The code behind the button on this form (we not talking about code behind nav buttons, but a form in the navagaton system)
So the simple form could have a text box and a button to edit a customer
The code could be:
Dim        strWhere   as string
Strwhere = "CustomerID = " & me.txtSearch
Docmd.OpenForm "frmEditCustomer",,,strWhere

So the above is classic access VBA code.
HAs I stated, this form will simply launch on top of the navigation form. The user edits particular information, and then they close that form (and if you turned off tab, you need to supply a close button on that form). When they close this form, then they will be returned right back to the navigation form (So the form will open up on top and hide your main navigation system form).
However you might not want to open the form on top, but you want the form to become the current visible form in the current navigation button that you've selected.
So, In place of open form, simply replace the above code with browse to
You get:
Dim        strWhere   as string
Strwhere = "CustomerID = " & me.txtSearch
DoCmd.BrowseTo acBrowseToForm, _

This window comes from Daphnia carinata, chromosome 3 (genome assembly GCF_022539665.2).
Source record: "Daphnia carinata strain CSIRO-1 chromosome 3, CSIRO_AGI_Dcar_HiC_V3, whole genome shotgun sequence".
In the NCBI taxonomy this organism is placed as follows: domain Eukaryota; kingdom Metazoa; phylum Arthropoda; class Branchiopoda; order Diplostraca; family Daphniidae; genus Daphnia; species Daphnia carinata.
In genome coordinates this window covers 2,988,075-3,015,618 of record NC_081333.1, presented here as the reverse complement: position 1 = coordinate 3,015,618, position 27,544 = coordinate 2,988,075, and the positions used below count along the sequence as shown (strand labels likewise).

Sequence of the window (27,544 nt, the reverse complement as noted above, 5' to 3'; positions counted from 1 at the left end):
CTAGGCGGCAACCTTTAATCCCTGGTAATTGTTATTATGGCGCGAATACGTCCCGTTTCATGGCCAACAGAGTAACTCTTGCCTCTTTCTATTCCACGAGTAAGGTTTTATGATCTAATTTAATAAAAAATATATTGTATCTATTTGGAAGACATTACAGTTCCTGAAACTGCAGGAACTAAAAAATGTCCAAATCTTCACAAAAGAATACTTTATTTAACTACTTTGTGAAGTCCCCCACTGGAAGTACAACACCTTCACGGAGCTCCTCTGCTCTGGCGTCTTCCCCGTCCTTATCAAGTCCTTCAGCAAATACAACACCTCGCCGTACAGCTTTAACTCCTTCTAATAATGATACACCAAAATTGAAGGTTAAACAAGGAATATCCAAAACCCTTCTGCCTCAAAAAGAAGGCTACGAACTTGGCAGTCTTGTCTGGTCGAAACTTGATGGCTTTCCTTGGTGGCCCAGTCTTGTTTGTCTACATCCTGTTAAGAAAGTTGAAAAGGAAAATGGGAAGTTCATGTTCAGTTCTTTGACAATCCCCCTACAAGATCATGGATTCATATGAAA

"frmEditCustomer ", _
                      "Navigation Form.NavigationSubForm", _

Notice in the above how my where clause is exactly the same syntax and setup as the open form command. As I stated, open form or browse are much functionally equivalent.
Keep in mind however if you use browseto, There's two significant issues and concepts to keep in mind:
If the form specified is not part of the navigation control set, then the current form your are viewing will be replaced with the form you specified. This also means to return backwards, the only way I'll be able to do this is have the user click on the currently highlighted navigation button which of course will still currently be highlighted.